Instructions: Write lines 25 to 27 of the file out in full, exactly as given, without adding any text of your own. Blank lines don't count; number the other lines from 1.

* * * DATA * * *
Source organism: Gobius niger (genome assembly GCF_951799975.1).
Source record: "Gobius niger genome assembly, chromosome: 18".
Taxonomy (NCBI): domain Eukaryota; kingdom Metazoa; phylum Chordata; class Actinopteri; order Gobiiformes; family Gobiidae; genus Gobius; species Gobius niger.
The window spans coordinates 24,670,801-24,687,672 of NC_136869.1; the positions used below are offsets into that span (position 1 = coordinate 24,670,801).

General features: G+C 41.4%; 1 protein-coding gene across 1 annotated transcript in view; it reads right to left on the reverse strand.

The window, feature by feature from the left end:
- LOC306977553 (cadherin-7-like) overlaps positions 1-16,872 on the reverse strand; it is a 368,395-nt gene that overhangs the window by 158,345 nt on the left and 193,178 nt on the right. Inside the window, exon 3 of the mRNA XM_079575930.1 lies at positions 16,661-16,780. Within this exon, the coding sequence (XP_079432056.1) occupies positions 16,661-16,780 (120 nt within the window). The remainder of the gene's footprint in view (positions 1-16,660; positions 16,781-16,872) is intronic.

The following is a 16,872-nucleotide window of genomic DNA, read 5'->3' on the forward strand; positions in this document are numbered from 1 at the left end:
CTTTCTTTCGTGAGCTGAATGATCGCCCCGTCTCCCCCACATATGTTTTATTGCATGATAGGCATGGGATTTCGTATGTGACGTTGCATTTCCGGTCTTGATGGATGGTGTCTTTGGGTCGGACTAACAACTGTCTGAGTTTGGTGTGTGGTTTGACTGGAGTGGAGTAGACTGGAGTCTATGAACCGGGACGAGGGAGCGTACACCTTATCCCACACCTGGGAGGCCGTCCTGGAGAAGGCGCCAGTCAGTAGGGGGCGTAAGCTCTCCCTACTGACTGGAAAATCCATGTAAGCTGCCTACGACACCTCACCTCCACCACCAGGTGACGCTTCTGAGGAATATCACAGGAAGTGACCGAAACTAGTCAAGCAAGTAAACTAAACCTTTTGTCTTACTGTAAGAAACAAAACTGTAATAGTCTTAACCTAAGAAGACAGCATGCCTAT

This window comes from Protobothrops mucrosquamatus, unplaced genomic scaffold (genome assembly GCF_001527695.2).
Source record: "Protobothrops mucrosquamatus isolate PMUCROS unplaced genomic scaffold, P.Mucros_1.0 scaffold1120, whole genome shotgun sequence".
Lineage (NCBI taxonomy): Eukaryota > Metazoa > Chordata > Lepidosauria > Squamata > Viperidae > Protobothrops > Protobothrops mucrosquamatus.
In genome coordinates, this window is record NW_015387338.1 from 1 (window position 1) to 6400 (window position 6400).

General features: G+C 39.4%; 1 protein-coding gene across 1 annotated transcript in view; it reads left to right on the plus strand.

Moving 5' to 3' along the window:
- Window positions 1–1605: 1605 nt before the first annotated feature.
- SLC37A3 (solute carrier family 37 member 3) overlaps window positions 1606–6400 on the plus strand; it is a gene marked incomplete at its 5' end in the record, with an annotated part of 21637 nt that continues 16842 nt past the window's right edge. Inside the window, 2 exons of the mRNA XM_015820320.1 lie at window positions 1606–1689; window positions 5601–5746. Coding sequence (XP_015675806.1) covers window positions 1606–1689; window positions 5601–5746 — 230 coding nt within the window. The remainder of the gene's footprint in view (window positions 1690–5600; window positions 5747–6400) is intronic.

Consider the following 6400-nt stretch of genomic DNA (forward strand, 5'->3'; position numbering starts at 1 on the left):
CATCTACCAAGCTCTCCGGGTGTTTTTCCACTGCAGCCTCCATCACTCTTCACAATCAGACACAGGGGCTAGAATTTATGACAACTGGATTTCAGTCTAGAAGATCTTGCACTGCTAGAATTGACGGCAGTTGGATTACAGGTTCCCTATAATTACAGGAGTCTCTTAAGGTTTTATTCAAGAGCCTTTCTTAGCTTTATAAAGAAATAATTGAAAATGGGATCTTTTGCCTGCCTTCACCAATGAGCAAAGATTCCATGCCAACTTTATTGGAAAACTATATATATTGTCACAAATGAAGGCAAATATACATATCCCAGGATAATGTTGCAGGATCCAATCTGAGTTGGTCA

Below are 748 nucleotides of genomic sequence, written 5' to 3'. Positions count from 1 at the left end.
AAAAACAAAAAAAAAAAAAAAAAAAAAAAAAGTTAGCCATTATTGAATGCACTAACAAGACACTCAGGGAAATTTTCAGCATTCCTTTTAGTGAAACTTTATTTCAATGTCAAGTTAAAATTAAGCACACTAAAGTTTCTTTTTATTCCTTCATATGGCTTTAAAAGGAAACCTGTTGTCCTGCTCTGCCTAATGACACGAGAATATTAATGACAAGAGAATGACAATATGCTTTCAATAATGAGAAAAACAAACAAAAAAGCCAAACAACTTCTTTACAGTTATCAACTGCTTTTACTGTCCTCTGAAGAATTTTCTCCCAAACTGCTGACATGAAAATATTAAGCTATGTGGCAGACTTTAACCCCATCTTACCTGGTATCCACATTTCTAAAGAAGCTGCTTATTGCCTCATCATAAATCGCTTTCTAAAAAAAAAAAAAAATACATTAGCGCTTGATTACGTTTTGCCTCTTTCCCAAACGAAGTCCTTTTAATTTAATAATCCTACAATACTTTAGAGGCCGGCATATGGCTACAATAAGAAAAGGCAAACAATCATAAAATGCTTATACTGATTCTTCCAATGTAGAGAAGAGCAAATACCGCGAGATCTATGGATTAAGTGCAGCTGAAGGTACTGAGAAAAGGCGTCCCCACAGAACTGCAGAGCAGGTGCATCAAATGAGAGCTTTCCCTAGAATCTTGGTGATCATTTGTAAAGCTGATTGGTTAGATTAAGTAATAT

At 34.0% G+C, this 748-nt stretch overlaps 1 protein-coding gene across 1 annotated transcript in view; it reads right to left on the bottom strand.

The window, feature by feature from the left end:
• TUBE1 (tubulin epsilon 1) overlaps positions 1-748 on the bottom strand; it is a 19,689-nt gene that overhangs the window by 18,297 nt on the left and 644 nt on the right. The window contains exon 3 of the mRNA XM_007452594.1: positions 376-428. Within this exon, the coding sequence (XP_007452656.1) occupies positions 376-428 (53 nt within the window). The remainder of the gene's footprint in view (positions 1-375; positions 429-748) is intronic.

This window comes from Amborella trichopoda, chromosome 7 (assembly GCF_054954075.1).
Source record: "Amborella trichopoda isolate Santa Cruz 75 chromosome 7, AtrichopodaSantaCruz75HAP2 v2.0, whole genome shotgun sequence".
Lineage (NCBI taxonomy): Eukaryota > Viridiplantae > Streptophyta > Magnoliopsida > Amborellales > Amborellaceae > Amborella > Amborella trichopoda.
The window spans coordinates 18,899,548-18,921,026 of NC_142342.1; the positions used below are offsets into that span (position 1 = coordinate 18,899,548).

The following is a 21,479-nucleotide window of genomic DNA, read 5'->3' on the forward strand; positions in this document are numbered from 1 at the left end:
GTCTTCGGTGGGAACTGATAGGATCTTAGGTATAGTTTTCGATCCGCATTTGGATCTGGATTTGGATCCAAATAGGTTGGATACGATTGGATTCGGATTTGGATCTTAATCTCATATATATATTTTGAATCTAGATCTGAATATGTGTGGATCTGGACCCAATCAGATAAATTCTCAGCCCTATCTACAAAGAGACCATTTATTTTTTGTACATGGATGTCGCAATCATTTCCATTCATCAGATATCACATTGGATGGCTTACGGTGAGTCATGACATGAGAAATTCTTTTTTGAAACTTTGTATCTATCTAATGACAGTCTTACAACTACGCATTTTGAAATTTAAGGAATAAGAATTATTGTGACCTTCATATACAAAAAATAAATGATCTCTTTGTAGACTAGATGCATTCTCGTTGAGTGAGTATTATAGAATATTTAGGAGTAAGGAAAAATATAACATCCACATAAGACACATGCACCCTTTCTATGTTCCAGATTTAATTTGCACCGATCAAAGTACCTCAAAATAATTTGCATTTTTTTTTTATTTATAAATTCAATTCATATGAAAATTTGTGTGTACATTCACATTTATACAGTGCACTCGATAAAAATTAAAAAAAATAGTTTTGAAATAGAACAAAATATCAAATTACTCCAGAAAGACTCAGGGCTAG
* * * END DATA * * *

This window comes from Amborella trichopoda, chromosome 7 (assembly GCF_054954075.1).
Source record: "Amborella trichopoda isolate Santa Cruz 75 chromosome 7, AtrichopodaSantaCruz75HAP2 v2.0, whole genome shotgun sequence".
Lineage (NCBI taxonomy): Eukaryota > Viridiplantae > Streptophyta > Magnoliopsida > Amborellales > Amborellaceae > Amborella > Amborella trichopoda.